Cistus incanus is a source of polyphenols, proanthocyanidins, bioflavonoids, catechins, gallic acid, rutin, and other beneficial bioactive compounds   Actions:
      Traditional and current uses:
      Extracts of the leaves have been shown to be antibacterial, antiviral, antifungal and have the capacity of breaking up biofilms.  As an anti-fungal, it is effective against C. albicans, C krusei, C glabrata and Aspergillus fumigatus. Drinking 2 cups of tea per day for at least a week acts as an insect repellent.  
      Cistus has also been used to lessen the severity of cold and flu symptoms.  
      It is used externally to treat eczema, acne and psoriasis. It also clears the sinuses and sinus headaches.  
      In a mouth wash, it helps break up biofilms and keep the teeth and gums healthy. Cistus also seems to target viral envelop proteins so that they cannot attach to host cells and therefore cannot proliferate.  
      In Poland and other regions, Lyme is used to prevent tick bites (drink 2 cups a day for at least 1 week) and has been used to reduce the severity of Lyme disease symptoms. It is also used as an anti-inflammatory and to reduce aging both internally and topically. It is used to treat UTIs. It is used in poultices and compresses to treat bacterial skin infections and also haemorrhoids. The tea is used as a wash to treat itchy skin, acne and also eczema or dermatitis. The tea is also considered to boost the immune system and treat colds, flu and bronchitis  
      Cistus in the house garden - Grá Nádúr 2 Useful links:
      https://lindenbotanicals.com/ https://www.katkhatibi.com/ https://www.ncbi.nlm.nih.gov/   Cistus ladanifer   https://www.ncbi.nlm.nih.gov/ https://www.ncbi.nlm.nih.gov/ https://practicalplants.org/ https://cistus-ladanifer.com/ https://www.ncbi.nlm.nih.gov/    


      Conversations with Mullein

      Nikki's commentary  -  So the first thing I noticed when I approached was agitation in my mind- Mullein calms and centres the mind. It also helps clear feelings of inadequacy and not being good enough or doing things right. This was quite an interesting part of the conversation as I kept finding myself feeling like I could not remember how to sense plants' meanings and communications; this felt quite weird.
      Then the plant reminded me of the aromatic water we had made a few weeks ago and the infused oil of the root we had made which is mighty stuff that reminded me of treacle- incredibly strengthening for the connective tissues.
      When I sipped the tincture of the flowers it surprised me with its sweetness (although there is a bitterness that follows); I found the same when I ate one of the flowers that it suggested I taste. The sweetness feels quite joyful- it brings joy back to the heart when too much grief has made it feel soggy and cold.
      It relaxes the mind from frenetic thoughts, calms the nervous system and can help with sleep. Then the mullein told me to stroke its leaves. ‘Feel' it said 'I am not soft like marshmallow or lamb’s ears- my hairs are more abrasive, almost like sandpaper. I am very thorough in clearing out the old crud, the old mucus and the old stuck griefs- little ones and big ones; ones buried deep from childhood when someone is told they are stupid, not good enough, not loved. I am thorough -like the nurse who is compassionate but thorough and actually very loving but stern- takes no-nonsense, gets the job done well.'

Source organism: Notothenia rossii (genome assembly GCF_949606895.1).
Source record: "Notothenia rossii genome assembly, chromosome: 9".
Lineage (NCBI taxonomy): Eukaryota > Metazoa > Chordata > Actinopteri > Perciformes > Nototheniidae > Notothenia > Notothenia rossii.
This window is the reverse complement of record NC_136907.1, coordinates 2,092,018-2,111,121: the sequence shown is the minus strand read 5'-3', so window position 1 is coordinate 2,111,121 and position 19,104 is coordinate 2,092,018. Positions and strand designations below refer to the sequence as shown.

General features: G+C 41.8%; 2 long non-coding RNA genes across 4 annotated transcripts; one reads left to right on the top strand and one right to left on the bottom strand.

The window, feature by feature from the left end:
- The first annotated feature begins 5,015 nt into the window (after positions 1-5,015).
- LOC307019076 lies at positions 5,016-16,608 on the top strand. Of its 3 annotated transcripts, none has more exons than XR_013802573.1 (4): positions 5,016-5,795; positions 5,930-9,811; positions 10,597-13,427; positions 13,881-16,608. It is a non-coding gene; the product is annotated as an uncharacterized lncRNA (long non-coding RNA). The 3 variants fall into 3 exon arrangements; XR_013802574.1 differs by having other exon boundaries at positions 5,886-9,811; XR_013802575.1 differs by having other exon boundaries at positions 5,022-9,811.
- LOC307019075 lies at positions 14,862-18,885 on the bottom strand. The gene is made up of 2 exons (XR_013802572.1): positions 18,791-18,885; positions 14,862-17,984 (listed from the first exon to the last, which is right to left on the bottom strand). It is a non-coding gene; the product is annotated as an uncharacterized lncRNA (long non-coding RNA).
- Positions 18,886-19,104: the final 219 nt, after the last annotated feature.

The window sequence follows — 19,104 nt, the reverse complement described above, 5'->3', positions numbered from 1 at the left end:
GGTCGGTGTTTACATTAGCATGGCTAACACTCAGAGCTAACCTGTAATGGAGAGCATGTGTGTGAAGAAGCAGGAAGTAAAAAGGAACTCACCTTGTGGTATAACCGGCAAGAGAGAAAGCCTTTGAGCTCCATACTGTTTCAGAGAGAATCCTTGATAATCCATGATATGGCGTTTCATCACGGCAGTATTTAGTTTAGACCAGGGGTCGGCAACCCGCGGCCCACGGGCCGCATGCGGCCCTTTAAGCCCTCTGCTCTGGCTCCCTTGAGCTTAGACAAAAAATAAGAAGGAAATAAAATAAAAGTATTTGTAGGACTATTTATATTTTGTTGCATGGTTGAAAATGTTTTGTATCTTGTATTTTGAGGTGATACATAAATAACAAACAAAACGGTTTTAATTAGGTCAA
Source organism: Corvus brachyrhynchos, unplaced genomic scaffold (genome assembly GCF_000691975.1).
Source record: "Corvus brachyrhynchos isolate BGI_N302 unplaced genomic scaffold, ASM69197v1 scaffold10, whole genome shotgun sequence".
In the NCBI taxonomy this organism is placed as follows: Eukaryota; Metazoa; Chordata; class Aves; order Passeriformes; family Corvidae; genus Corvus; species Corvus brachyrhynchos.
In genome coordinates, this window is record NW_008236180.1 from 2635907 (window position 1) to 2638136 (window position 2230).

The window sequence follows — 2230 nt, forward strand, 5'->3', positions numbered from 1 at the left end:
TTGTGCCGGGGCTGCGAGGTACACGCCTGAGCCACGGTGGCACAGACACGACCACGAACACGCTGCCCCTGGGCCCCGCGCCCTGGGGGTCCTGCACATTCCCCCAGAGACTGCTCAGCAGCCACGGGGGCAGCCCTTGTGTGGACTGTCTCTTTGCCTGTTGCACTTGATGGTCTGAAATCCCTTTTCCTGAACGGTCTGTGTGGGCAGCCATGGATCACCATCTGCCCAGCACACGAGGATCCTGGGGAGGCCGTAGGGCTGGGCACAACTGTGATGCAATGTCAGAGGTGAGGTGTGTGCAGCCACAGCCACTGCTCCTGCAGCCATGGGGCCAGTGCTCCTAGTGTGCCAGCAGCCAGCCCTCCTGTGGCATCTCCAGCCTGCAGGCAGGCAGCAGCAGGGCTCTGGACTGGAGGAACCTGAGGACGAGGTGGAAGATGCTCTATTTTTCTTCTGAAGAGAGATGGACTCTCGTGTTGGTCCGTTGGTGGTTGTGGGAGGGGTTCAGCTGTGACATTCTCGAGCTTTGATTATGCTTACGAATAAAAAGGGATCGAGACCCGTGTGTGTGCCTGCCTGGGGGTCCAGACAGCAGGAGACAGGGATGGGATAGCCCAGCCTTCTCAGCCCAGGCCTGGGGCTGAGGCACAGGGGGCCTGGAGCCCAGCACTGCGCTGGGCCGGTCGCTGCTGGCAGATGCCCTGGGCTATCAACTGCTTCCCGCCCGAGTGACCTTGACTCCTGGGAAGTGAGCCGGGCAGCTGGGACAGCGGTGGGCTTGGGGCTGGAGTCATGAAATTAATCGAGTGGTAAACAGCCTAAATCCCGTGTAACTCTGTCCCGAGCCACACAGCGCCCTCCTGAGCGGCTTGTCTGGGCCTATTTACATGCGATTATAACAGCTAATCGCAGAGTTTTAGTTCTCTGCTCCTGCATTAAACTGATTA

Alongside this, it brings a lovely joyful feeling and has a huge heart field. It has a feeling of an elder, one who has been much, learned much and has knowledge and wisdom to share. It has a long relationship with the humans - how many old farmhouses or estate houses have it popping up around them from having been brought to grow close to the house?
      And then there are those tiny little seeds it makes which look like they would make a delicate little plant but look at the towering noble being they grow into- I have a feeling that says something about its energy too; from tiny seeds of hope mightiness can grow.
      Monograph - TPMS
      Verbascum thapsus Scrophulariaceae
      Botanical description:
      A biennial plant. In the first year, it is a basal rosette of large pointed leaves; they are green-grey in colour and covered in downy hairs. In the second year, a tall spike emerges with smaller leaves, reaching 30-200 cm. The flowers are borne in a long spike above the leaves; they are laterally symmetrical, yellow in colour, have orange anthers and are lightly perfumed.
      Parts used:
      Flowers and leaves. The flowers are regarded as superior medicine but are time-consuming and costly to gather.
      Harvesting, cultivation and habitat:
      Grows on sandy or chalky soil; prefers sun and bare ground or rough grass habitats. In Ireland, the native population is variable, rare in some regions. It is native to central and southern Europe and western Asia. It is naturalised in many other temperate regions. The leaves and flowers are gathered during flowering in the summer.
      History and folklore:
      The long spikes were dipped into wax by the Romans to make tapers and the down has been used to make candlewicks. The flowers were used as a hair tonic. The seeds have been used by fishermen to sedate fish; they are scattered into the stream which is to be fished \the leaves were wrapped around fruit to preserve them (they are antiseptic). It is a herb that is good for grief or the upset of making a mistake (which is part of the human condition after all and part of the learning process) or feeling we have not lived up to our expectations or those of others) which is also part of the human condition from time to time). Sweet, cool, moist.
      Mucilage, Flavonoids, Triterpenoid saponins, Volatile oil, Tannins
      Expectorant, Demulcent, Mild diuretic, diaphoretic, mildly antiseptic Topically emollient and vulnerary
      Traditional and current uses: